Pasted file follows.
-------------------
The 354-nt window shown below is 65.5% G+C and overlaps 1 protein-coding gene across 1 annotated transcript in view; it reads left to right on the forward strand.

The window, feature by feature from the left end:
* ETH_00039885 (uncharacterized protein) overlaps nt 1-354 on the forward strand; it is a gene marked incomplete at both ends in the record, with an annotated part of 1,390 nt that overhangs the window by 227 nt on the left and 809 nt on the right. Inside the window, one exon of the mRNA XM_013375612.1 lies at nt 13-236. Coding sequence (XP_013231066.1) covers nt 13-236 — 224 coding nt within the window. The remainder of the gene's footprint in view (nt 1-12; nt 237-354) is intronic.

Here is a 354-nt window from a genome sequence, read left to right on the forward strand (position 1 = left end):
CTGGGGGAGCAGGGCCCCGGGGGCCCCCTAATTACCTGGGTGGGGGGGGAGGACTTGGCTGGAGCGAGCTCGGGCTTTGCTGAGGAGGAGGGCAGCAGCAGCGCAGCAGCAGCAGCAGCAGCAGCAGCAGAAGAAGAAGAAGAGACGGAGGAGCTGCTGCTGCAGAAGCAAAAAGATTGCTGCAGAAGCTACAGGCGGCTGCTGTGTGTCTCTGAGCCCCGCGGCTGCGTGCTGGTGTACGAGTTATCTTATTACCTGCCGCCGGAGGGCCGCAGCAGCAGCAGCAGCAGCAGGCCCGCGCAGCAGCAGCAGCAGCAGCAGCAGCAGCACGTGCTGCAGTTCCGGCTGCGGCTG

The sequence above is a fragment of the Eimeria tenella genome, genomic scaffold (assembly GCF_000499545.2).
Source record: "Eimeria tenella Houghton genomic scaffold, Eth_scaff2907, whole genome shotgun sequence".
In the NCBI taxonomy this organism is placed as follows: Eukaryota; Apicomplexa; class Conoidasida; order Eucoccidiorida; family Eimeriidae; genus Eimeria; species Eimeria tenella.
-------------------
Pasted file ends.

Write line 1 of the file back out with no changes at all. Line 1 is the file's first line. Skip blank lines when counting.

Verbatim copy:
The 354-nt window shown below is 65.5% G+C and overlaps 1 protein-coding gene across 1 annotated transcript in view; it reads left to right on the forward strand.